Mining unions in Myanmar intend to set up health and safety committees at every mining operation in the country. The pledge follows a joint IndustriALL Global Union workshop earlier this month in the city of Monywa, Sagaing.
Thirty trade unionists took part in the first-ever workshop on occupational health and safety (OHS) in mining, a collaborative initiative between IndustriALL, the International Labour Organization (ILO), the Confederation of Trade Unions of Myanmar (CTUM) and IndustriALL affiliate, the Mining Workers Federation of Myanmar (MWFM).
The unionists also agreed to capacity building and training to ensure effective functioning of the OHS committees, which will play a key role in communicating health and safety advice at mine sites.
“Myanmar is undergoing economic and political reform. Occupational health and safety is an important issue. We need to create a safe environment to work in,” CTUM president Maung Maung said.
Deputy Minister of Labour, Employment and Social Security Htin Aung and Sagaing Region’s Minister of Mining and Forestry Than Htaik attended the inauguration of the meeting and welcomed the initiative. “The Factory Act exists, but at the moment there is no specific (health and safety) law for the mining and construction industry in Myanmar,” said Aung.
Myanmar’s mining industry employs more than 100,000 workers. According to the MWFM, which has nearly 4000 members, one Chinese run-copper mine in Letpaduang employs around 3000 workers alone. At present, there is no minimum wage in the mining industry in Myanmar and workers’ pay varies according to their job function and productivity level.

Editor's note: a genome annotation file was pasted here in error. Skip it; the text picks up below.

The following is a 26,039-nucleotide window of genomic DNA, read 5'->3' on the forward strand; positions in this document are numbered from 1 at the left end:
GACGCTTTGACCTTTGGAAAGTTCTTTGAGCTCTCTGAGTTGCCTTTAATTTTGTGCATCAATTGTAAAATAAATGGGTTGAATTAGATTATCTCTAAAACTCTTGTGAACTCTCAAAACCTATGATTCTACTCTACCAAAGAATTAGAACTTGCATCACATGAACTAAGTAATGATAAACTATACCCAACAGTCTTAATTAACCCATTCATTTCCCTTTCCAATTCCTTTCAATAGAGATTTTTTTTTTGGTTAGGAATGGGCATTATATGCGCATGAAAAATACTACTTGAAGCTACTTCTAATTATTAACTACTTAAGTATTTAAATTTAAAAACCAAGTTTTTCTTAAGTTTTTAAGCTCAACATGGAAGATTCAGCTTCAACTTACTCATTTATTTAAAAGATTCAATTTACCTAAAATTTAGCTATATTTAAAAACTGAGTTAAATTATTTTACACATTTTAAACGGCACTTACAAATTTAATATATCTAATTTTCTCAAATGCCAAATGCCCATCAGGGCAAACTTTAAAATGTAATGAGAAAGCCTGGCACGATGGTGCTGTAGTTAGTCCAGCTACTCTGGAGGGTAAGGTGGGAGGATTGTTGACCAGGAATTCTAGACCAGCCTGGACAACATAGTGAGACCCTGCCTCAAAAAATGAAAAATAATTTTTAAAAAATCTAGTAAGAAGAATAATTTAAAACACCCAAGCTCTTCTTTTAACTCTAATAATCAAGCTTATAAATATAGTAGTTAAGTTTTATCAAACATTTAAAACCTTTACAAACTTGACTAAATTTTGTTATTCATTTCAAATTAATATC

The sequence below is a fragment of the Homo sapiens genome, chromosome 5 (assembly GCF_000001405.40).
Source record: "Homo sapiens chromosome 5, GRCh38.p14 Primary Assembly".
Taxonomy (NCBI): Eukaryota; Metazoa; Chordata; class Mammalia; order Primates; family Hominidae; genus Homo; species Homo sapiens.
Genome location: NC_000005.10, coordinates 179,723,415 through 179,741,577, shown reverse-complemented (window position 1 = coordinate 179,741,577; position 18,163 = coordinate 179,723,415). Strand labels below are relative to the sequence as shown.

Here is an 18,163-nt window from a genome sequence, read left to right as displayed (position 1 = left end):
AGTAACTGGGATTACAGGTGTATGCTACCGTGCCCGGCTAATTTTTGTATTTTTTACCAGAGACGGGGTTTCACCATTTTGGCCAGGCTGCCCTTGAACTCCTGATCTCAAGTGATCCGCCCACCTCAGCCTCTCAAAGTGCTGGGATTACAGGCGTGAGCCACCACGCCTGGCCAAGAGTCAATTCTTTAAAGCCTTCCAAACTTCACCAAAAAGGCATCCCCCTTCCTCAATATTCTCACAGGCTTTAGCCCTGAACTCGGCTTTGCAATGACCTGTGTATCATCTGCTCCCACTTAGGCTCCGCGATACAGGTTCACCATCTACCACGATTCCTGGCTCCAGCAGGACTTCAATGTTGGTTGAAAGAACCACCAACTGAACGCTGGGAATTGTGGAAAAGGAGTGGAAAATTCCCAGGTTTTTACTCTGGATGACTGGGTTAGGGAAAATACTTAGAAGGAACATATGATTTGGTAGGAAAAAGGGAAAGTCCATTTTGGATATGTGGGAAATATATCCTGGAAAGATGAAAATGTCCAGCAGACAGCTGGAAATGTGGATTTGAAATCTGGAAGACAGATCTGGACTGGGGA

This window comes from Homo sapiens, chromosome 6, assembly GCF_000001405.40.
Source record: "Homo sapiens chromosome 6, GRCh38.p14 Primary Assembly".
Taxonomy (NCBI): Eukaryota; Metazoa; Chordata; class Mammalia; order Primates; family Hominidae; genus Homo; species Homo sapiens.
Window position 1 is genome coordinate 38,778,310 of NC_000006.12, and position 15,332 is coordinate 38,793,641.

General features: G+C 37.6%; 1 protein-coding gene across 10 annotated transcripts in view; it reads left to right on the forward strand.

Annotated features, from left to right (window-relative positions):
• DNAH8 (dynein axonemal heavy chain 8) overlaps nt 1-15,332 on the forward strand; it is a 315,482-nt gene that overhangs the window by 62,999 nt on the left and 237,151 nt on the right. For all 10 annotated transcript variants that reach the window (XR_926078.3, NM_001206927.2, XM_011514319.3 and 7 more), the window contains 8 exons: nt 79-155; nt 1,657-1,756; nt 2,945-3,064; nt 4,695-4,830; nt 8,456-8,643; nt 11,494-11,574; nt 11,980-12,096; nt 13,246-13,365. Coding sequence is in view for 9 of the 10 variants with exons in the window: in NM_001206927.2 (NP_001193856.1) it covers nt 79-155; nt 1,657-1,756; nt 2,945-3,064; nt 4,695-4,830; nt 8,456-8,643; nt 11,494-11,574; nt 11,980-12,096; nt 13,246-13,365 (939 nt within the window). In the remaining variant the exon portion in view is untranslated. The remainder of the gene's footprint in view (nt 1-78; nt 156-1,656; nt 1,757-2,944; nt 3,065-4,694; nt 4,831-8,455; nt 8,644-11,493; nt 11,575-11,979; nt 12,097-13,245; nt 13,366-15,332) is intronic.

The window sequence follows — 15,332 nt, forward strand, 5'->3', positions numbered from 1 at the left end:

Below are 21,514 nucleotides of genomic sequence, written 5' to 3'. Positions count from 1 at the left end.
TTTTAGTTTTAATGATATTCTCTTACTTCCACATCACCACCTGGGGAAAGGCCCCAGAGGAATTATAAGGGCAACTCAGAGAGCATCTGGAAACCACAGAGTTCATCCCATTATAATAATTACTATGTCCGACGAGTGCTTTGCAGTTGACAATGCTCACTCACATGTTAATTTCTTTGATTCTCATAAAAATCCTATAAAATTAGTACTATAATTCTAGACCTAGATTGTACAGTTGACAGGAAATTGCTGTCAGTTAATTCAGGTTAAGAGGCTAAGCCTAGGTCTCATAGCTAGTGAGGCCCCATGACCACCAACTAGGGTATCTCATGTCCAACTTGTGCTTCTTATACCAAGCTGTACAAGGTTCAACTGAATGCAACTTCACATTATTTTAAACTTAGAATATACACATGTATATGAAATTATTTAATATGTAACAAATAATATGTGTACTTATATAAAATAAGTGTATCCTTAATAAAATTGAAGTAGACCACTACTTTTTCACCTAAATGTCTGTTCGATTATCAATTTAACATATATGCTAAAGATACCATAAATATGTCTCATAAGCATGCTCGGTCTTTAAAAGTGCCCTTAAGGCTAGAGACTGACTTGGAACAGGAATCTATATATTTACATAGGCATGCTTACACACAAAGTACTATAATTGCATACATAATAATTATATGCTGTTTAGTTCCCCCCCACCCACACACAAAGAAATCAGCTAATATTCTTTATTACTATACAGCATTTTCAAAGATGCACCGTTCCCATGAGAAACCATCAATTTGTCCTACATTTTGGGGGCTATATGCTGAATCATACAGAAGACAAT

Workshop participants also agreed to reach out to unorganized mining sites to extend union coverage and protection to sub-contracted workers, daily workers and small-scale miners. Regular health check-ups, provision of personal protective equipment for all the workers working in the mines and other preventive measures were also part of the discussion and union proposals.
Speaking at the end of the workshop, MWFM president Thaung Nyunt said, “On behalf of MWFM, we express our deepest appreciation for this meaningful initiative which is the first step for progressive development in Myanmar.
“We need knowledge and information from international experts and we are committed to putting into practice what we have learned so that we can improve the working environment at the mine sites. The ILO Convention No. 176 is essential for developing health and safety in mines, and we are hopeful that it will be ratified by the government soon.”